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Hello Friends,

I have a question please. As some of you may know, my mom is on a clinical trial right now. On her last set of scans, her onc saw a small amount of fluid, so small that he was not planning on doing anything about it and if the drug company forced him to do so, he was not going to b/c the amount to be retrieved was so small, he said he could not even be guaranteed to get any out. Well, my mom went today and asked if the cancer could be cancerous. He said yes. So, my question to all of you is this, is all fluid cancerous? Why does fluid appear in the lungs? What should we watch out for? I have read here that sometimes the fluid just disappears? Is this true for cancerous and non-cancerous fluid, if there is such a thing?

Thank you!


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I don't have the answer, but I do remember reading posts of people talking about fluid and it was not cancerous. Like it could be, but not always. I seem to recall Mo-Sugar going in to get drained fairly recently, check posts from her or PM her.

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I have had fluid drained twice (almost 2 liters each time). The first time they ran a test to see if it was cancerous and it was NOT. In answer to your question it COULD be either. The only way to know is to remove it and test it. If there is not enough to remove I wouldn't worry about it. We all have a certain amount of fluid in the membrane surrounding our lungs, it just can't be re-absorbed as easily when there is scar tissue or tumor in the lung.

Prayers and best wishes for your family.

God Bless,


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It could be caused by Taxotere. Since the Dr mentioned the drug, it may be the chemo. You can ask the Dr. Not all effusions have cancer cells in them.

From the one quote below a effusion cause by lung cancer will USUALLY be on the same side as the primary tumor, but I just also read it is bilateral not unilateral (so not sure about that).

Below it says it can be caused by a low albumin level. Albumin is a protein that maintains osmotic pressure. It keeps fluids from leaking into tissues. Also the article mentioned pulmonary embolism

I am sure your dr is looking at all these things. It is probably the Taxotere. If it is from the drug then I think it would resolve itself after the chemo is done.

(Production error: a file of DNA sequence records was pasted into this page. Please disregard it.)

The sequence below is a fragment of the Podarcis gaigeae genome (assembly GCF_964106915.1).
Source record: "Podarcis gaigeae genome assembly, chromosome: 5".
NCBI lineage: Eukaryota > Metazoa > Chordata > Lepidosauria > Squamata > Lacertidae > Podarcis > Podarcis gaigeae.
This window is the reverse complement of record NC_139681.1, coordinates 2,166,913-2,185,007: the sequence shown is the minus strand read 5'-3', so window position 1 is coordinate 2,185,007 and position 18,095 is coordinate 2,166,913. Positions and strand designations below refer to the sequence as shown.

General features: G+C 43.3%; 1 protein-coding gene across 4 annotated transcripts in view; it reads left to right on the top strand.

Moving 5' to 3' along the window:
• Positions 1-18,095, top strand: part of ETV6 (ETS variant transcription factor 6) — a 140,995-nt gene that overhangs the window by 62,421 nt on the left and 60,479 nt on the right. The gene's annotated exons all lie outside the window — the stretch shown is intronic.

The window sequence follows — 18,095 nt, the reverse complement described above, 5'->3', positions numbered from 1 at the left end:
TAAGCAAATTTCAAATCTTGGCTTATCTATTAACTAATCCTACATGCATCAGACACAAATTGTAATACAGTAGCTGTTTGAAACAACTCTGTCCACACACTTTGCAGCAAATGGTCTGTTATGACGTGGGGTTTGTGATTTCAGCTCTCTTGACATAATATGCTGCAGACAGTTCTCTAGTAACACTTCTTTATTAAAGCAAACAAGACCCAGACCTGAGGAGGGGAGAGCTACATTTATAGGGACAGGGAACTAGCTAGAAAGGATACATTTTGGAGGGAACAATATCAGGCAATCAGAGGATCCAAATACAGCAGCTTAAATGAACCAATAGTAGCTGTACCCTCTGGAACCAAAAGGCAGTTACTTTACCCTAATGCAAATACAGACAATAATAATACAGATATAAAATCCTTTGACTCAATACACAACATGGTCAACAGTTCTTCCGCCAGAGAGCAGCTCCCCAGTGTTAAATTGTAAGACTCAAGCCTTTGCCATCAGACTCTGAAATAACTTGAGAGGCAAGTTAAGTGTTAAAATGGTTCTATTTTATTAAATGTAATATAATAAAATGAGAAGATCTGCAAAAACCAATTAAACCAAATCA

I would ask the Dr your questions, he should answer your questions

Severe fluid retention (from Taxotere) occurred in 6.5% (6/ 92) of patients despite use of a 3- day dexamethasone premedication regimen. It was characterized by one or more of the following events: poorly tolerated peripheral edema, generalized edema, pleural effusion requiring urgent drainage, dyspnea at rest, cardiac tamponade, or pronounced abdominal distention (due to ascites)

With exception of lung and breast cancer, most pleural effusions associated with malignancies are bilateral, and no ipsilateral predilection is present. Primary lung carcinoma most commonly occurs with unilateral pleural effusion ipsilateral to the primary lesion. Pleural effusions associated with breast carcinoma typically are ipsilateral to the primary breast cancer (58-70%); however, 20-26% develop effusions contralateral to the primary lesion, and 10-16% develop bilateral effusion.

Virtually all cancers have been found to metastasize to the pleura. Paramalignant effusions are effusions associated with a known malignancy but malignant cells cannot be demonstrated in pleural fluid or pleural tissue.71 Lymphatic obstruction and increased capillary permeability caused by cytokines are important mechanisms causing pleural fluid formation. Endobronchial obstruction resulting in pneumonia and a parapneumonic effusion and atelectasis with a transudative effusion also are causes of a paramalignant effusion. Pulmonary embolism, superior vena cava syndrome, chylothorax, radiation therapy, drug reactions, and severe hypoalbuminemia also can cause paramalignant effusions.

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It looks like you probably already received your answer. My mom had fluid removed to see if she could be a candidate for the GVAX trial and there was NO cancer. It is not always cancerous. In fact my mom was hospitalized with fluid around both lungs and was given lasix which removed most.

Prayers for you and your mom and hugs to you.

Andrea B.

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Pleural effusion is not necessarily cancerous. My surgeon found limited amt of pleural effusion on my left/surgical side, and followed up on it a month later. He said there was not an increase, maybe a slight decrease, he saw no tumor, and he didn't want to breach the integrity of the chest and risk infection the prosthetic rib cage. He said not to worry about it, likely it will resorb. Most of the time, he said, it is a consequence of irritation/inflammation.

No reason to worry, you've got enough on your plate,



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